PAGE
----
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Baseline assessment 'unreliable and disruptive' - research on the pilot scheme

Monday, 29 February 2016
Research on the pilot schemes for school baseline assessments last September reveals concerns, according to the BBC, that they are ‘unreliable and disruptive’. It also states that these issues are likely to remain when it is introduced in all schools in September 2016. 
Baseline assessment will measure basic reading, numeracy and writing as well as social and emotional development. It replaces the EYFS Profile, which will no longer be completed at the end of the Reception year. The assessments will take place within the first 6 weeks of starting school in September and carried out by teachers.
Baseline assessment will result in a single score for each child and it will be used to allocate funding to pupils with low prior attainment and to assess schools ‘added value’ between Reception and Y6.
It also introduces a new feature to primary education - it has an approved list of private providers rather than the assessment being provided by a government agency (Standards and Testing Agency) like the current end of Key Stage tests.

Baseline assessment will determine how schools are assessed for value added, alongside an attainment floor standard of 85%. The DfE says it is needed to ensure pupils reach their potential. They will assess a child’s level of development at the start of school, then the progress they make during primary school can be measured.

So what did the research discover?

Researchers from the University of London were commissioned by the NUT and ATL to look at the pilot scheme for Baseline Assessment in schools in September 2015. They collected data from interviews with 5 case study schools and 1131 completed online surveys.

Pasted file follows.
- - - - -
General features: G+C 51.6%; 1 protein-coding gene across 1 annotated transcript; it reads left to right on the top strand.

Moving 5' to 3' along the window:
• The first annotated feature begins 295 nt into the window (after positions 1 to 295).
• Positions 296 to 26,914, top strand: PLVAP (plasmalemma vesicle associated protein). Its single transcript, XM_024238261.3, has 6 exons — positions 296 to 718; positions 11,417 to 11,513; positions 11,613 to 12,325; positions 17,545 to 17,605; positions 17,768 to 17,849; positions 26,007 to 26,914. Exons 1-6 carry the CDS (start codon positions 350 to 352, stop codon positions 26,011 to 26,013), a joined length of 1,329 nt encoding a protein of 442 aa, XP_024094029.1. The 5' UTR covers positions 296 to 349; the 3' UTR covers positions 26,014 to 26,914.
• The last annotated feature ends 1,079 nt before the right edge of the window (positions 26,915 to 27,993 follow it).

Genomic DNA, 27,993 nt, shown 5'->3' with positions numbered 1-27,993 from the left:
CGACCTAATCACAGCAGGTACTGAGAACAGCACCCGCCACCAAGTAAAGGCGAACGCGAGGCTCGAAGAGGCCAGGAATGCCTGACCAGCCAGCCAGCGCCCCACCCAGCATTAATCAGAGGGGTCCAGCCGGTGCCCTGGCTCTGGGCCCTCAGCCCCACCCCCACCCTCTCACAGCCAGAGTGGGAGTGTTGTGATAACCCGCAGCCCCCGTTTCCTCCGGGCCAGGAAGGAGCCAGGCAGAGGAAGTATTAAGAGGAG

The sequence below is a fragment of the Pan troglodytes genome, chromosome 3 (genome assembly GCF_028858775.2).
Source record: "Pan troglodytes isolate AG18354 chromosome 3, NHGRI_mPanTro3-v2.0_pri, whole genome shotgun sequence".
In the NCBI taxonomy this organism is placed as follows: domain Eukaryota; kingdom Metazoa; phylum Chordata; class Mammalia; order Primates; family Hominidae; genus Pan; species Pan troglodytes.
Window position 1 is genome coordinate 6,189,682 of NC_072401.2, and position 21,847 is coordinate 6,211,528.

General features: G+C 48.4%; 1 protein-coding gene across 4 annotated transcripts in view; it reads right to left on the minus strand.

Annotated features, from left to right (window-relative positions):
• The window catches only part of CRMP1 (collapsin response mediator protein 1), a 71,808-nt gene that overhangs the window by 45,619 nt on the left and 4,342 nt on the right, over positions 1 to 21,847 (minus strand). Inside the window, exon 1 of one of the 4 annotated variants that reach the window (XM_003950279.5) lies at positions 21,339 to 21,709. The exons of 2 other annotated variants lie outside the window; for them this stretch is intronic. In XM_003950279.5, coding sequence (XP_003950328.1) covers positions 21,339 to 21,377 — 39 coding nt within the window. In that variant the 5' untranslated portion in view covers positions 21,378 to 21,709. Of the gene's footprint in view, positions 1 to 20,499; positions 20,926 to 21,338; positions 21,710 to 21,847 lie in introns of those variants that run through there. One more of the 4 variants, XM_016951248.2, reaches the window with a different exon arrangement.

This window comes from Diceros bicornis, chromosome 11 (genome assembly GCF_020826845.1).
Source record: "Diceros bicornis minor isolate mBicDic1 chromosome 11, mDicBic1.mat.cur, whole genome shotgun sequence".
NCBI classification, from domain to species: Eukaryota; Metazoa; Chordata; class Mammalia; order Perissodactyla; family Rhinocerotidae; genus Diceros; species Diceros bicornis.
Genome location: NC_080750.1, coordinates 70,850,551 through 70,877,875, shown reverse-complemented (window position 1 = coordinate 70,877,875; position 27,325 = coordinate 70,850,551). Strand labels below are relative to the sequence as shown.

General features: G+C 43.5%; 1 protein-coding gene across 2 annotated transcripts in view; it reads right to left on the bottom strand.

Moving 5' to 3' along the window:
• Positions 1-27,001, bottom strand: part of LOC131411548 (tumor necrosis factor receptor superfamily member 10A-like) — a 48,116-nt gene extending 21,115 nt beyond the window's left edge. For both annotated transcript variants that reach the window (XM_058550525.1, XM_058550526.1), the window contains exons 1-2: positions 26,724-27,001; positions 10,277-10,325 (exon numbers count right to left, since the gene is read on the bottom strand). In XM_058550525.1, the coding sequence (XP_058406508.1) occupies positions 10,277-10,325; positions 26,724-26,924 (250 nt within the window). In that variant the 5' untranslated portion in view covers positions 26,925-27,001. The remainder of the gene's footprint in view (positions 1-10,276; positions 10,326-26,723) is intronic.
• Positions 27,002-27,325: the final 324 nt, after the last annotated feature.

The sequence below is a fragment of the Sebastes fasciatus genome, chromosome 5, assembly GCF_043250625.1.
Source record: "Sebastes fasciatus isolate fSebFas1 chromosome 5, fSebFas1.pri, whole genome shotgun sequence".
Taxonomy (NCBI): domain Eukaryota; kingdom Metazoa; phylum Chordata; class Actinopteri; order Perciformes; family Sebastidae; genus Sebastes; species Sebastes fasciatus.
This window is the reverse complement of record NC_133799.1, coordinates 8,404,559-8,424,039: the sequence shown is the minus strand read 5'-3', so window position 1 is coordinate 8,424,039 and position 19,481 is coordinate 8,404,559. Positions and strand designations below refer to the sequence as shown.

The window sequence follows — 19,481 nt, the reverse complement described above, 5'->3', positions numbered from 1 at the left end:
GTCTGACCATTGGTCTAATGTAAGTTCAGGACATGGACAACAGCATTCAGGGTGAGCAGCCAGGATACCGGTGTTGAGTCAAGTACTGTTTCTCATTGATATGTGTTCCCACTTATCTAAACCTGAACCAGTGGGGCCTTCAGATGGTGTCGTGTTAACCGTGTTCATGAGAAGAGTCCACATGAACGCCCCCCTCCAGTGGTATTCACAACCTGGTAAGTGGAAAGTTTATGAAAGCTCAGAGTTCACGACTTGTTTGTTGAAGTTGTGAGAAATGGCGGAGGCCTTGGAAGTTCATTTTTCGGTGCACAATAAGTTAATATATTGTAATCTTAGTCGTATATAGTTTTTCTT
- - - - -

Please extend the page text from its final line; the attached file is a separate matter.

Impact on teaching and curriculum

59% of teachers surveyed ‘agreed a lot’ (26.3%) or ‘agreed a little’ (32.6%) that the baseline assessment had disrupted the start of school for Reception children. It was felt that teachers’ focused on the baseline assessment rather than getting to know and settle children into new routines in the same way as previous years. 
It had an impact on teaching and the curriculum as the case study schools showed that teachers organised their teaching around the statements given in the assessment, some even delayed teaching content such as phonics until all the testing was complete, maybe 3-4 weeks into the term. For the computer based tests teacher time was taken with one to one assessments of each child.
Schools and teachers felt little was gained from the assessment that would not have been identified anyway. Few of the survey respondents felt the baseline assessments was as helpful as existing assessment systems in identifying SEN or EAL children, particularly where the school had information from nurseries.
93.2% of respondents to the survey said that their school already had existing assessment arrangements at the start of Reception that supported teaching and learning and that allowed them to track progress through the year, helping them for future planning.  The baseline assessment was not felt to be compatible with existing tracking systems. There was strong support for the existing EYFS Profile assessment.

Accuracy and validity of the data.

Almost 60% of survey respondents disagreed with the statement ‘Scores obtained by the baseline assessment are an accurate refection of children’s attainment at this stage.’
Some of the reasons for these concerns about the accuracy of the results included:
The children themselves
• are too young, most still only 4 years old
• may not show their ‘true potential’ as they may lack confidence in a new and unfamiliar school setting
• have different experiences prior to school that are not considered, particularly if they had been to a nursery or not